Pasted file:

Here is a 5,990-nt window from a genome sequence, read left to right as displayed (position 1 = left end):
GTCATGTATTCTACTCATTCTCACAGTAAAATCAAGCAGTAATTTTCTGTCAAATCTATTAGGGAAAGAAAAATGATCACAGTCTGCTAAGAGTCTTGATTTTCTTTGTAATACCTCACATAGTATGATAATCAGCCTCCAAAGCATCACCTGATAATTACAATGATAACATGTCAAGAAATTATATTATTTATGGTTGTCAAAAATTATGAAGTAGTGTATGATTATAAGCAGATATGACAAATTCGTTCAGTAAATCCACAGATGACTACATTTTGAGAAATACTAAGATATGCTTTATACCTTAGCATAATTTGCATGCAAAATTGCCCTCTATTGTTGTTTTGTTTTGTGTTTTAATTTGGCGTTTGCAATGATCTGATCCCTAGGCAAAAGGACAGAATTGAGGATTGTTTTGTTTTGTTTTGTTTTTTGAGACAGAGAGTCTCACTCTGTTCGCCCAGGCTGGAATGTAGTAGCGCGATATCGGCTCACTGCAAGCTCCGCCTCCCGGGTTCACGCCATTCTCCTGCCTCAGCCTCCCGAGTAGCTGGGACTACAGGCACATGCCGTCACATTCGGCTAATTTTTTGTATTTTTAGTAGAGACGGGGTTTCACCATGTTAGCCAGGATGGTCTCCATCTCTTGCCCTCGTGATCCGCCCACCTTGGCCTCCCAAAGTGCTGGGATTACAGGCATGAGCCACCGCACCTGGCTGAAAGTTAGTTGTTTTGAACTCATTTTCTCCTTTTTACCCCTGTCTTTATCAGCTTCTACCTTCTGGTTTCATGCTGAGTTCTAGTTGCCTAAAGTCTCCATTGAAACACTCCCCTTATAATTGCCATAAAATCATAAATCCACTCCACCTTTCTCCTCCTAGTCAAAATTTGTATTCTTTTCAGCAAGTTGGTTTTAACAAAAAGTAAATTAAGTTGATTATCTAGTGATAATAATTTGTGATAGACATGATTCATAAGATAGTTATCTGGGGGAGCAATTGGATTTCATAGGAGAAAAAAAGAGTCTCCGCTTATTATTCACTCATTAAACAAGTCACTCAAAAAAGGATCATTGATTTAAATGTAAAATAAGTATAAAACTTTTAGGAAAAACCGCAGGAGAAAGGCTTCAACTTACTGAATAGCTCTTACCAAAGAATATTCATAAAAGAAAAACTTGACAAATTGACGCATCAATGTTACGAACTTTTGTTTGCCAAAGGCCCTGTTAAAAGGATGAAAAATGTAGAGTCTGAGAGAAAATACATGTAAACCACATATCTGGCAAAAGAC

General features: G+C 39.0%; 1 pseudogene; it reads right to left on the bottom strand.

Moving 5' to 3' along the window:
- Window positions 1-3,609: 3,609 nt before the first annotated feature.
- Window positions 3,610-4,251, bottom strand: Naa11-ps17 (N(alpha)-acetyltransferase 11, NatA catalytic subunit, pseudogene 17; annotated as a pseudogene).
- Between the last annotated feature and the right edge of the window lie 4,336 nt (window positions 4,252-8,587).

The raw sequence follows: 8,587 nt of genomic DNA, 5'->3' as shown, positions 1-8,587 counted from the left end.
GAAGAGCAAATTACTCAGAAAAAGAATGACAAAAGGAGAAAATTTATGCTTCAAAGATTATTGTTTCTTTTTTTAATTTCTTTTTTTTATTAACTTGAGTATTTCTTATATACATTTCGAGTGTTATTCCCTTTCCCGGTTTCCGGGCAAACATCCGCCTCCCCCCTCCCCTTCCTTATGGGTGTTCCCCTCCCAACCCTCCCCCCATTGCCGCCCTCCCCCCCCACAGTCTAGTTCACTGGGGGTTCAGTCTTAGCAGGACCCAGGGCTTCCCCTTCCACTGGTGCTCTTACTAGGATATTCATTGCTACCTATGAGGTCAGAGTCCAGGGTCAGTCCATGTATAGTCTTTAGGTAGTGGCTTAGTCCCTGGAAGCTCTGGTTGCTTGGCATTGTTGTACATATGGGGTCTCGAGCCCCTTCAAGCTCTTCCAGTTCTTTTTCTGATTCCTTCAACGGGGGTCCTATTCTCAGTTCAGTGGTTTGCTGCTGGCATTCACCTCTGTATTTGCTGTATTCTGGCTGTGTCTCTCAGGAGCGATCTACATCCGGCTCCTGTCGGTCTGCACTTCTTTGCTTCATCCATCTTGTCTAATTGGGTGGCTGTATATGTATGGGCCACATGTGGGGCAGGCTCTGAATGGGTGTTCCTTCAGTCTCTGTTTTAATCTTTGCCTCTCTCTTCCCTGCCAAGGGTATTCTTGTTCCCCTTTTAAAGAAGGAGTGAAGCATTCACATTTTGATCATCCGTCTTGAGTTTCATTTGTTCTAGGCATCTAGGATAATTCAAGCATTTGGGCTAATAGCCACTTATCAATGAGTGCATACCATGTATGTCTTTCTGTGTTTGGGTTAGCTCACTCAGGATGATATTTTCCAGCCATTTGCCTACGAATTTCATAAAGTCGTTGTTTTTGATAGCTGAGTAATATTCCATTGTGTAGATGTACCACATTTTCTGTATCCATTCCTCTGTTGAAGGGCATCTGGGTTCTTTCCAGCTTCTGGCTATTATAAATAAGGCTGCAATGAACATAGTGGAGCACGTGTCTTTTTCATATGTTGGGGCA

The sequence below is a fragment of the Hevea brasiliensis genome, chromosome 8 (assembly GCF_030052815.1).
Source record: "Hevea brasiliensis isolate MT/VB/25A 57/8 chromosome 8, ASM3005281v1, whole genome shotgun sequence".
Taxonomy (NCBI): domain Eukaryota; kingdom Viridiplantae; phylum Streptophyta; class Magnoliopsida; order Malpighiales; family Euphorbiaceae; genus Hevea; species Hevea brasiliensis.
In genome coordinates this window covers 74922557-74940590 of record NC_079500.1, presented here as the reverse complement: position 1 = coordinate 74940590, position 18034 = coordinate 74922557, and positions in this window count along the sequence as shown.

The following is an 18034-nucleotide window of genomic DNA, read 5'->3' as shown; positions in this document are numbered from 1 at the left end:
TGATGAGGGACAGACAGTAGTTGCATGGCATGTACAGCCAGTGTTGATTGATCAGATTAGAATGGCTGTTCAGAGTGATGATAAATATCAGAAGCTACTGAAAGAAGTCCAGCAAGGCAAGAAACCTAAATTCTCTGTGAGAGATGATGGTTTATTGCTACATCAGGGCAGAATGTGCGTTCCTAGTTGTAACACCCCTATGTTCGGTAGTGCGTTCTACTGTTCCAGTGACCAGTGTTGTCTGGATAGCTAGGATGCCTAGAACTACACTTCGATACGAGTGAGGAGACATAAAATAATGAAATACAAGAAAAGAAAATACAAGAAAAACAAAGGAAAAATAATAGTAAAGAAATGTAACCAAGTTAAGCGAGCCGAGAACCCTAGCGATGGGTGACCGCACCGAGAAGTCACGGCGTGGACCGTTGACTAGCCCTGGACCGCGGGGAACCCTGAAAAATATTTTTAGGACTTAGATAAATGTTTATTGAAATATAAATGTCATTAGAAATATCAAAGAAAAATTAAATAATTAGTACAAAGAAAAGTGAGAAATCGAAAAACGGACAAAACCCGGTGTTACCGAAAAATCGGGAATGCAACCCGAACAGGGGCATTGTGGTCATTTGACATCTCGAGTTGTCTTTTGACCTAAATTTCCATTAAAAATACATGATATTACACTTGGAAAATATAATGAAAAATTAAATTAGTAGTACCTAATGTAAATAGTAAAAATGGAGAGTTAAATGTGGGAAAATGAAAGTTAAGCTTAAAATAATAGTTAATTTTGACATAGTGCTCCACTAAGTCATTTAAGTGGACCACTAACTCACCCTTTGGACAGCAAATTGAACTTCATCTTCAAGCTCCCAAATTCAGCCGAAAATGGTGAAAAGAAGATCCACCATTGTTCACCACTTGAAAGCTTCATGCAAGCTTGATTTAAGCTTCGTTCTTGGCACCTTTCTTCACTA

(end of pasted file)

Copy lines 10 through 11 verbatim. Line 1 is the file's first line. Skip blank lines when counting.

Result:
The sequence below is a fragment of the Hevea brasiliensis genome, chromosome 8 (assembly GCF_030052815.1).
Source record: "Hevea brasiliensis isolate MT/VB/25A 57/8 chromosome 8, ASM3005281v1, whole genome shotgun sequence".